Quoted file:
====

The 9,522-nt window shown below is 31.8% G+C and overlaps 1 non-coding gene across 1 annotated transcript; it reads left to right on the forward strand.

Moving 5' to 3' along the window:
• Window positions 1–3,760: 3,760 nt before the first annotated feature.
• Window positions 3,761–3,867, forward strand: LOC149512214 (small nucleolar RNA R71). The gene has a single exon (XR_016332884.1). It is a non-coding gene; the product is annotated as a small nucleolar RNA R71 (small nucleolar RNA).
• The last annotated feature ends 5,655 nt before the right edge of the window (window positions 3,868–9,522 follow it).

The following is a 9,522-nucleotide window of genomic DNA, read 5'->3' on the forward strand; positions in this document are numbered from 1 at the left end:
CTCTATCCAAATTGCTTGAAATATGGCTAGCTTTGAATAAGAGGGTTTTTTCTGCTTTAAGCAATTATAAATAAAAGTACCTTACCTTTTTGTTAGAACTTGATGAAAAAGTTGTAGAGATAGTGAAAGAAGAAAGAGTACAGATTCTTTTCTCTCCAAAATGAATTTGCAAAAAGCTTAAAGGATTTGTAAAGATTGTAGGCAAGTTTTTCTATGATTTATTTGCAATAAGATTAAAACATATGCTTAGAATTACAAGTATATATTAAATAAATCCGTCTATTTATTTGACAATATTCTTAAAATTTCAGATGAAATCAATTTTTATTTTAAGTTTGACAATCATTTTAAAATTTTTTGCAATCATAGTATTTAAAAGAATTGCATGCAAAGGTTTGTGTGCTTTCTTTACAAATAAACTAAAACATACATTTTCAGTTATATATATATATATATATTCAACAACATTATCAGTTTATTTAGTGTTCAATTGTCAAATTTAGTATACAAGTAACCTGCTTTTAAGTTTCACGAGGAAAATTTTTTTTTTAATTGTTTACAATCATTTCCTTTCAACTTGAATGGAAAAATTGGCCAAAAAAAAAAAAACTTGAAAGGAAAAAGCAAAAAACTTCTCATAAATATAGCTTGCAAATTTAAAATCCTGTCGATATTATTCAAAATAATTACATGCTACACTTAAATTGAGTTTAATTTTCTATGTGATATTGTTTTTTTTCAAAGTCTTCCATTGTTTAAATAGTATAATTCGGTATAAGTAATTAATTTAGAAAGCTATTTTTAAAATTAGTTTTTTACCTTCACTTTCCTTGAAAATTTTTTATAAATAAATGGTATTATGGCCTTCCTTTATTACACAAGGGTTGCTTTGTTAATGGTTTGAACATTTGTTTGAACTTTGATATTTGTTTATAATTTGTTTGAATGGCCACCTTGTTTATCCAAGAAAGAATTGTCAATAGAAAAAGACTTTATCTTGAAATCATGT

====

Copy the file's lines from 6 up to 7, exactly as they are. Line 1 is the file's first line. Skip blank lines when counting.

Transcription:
The following is a 9,522-nucleotide window of genomic DNA, read 5'->3' on the forward strand; positions in this document are numbered from 1 at the left end:
CTCTATCCAAATTGCTTGAAATATGGCTAGCTTTGAATAAGAGGGTTTTTTCTGCTTTAAGCAATTATAAATAAAAGTACCTTACCTTTTTGTTAGAACTTGATGAAAAAGTTGTAGAGATAGTGAAAGAAGAAAGAGTACAGATTCTTTTCTCTCCAAAATGAATTTGCAAAAAGCTTAAAGGATTTGTAAAGATTGTAGGCAAGTTTTTCTATGATTTATTTGCAATAAGATTAAAACATATGCTTAGAATTACAAGTATATATTAAATAAATCCGTCTATTTATTTGACAATATTCTTAAAATTTCAGATGAAATCAATTTTTATTTTAAGTTTGACAATCATTTTAAAATTTTTTGCAATCATAGTATTTAAAAGAATTGCATGCAAAGGTTTGTGTGCTTTCTTTACAAATAAACTAAAACATACATTTTCAGTTATATATATATATATATATTCAACAACATTATCAGTTTATTTAGTGTTCAATTGTCAAATTTAGTATACAAGTAACCTGCTTTTAAGTTTCACGAGGAAAATTTTTTTTTTAATTGTTTACAATCATTTCCTTTCAACTTGAATGGAAAAATTGGCCAAAAAAAAAAAAACTTGAAAGGAAAAAGCAAAAAACTTCTCATAAATATAGCTTGCAAATTTAAAATCCTGTCGATATTATTCAAAATAATTACATGCTACACTTAAATTGAGTTTAATTTTCTATGTGATATTGTTTTTTTTCAAAGTCTTCCATTGTTTAAATAGTATAATTCGGTATAAGTAATTAATTTAGAAAGCTATTTTTAAAATTAGTTTTTTACCTTCACTTTCCTTGAAAATTTTTTATAAATAAATGGTATTATGGCCTTCCTTTATTACACAAGGGTTGCTTTGTTAATGGTTTGAACATTTGTTTGAACTTTGATATTTGTTTATAATTTGTTTGAATGGCCACCTTGTTTATCCAAGAAAGAATTGTCAATAGAAAAAGACTTTATCTTGAAATCATGT